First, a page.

The United States (U.S.) has a population of more than 317 million people. With the productivity of U.S. agriculture growing faster than domestic food demand, U.S. farmers and agricultural firms rely heavily on export markets to sustain prices and revenues. Historically, U.S. imports have increased steadily, as demand for diversification in food expands. U.S. agricultural exports have been larger than U.S. agricultural imports since 1960, generating a surplus in U.S. agricultural trade.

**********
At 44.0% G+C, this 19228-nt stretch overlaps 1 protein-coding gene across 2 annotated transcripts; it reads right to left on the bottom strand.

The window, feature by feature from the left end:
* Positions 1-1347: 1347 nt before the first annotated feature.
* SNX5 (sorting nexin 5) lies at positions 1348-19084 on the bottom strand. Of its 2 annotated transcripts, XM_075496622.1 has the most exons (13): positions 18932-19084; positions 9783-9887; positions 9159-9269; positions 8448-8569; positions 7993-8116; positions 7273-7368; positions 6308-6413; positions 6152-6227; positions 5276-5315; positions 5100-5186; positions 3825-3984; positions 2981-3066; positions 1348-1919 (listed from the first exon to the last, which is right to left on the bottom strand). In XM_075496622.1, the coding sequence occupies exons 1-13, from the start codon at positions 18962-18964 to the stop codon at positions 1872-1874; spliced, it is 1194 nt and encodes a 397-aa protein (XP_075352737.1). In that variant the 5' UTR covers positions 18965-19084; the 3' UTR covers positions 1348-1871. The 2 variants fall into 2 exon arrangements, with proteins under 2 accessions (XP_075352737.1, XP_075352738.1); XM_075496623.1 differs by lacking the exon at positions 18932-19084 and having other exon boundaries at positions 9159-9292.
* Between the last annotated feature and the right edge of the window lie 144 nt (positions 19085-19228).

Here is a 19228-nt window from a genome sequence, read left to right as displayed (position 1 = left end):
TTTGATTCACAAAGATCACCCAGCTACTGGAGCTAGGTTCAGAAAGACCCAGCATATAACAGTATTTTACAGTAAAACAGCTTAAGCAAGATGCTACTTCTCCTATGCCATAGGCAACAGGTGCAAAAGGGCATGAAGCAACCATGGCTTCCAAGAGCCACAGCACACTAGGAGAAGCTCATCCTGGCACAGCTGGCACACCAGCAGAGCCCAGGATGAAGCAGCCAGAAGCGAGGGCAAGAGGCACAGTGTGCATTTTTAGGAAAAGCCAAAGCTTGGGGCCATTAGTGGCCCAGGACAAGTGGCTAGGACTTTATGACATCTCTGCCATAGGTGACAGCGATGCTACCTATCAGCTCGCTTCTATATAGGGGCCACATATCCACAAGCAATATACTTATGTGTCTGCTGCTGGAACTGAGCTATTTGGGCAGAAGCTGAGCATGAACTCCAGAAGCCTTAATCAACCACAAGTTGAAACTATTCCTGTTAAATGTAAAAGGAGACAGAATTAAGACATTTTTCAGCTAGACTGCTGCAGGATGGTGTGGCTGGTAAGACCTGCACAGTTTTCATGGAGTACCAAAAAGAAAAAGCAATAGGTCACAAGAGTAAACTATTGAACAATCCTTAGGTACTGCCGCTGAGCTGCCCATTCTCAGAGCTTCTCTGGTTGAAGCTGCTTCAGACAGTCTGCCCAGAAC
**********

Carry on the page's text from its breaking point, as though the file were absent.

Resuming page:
A few of the United States’ notable agricultural imports are: bananas, barley, sugar, wheat, and oats.
77-100% of the food energy consumed in the United States comes from crops that are not native to the region. Most of these plants’ diversity is found elsewhere around the planet.
The United States signed the International Treaty on Plant Genetic Resources for Food and Agriculture (ITPGRFA) in 2002, joining 142 other parties working towards a global system. Additionally, the United States has contributed USD 54,410,193 to the Crop Trust Endowment Fund.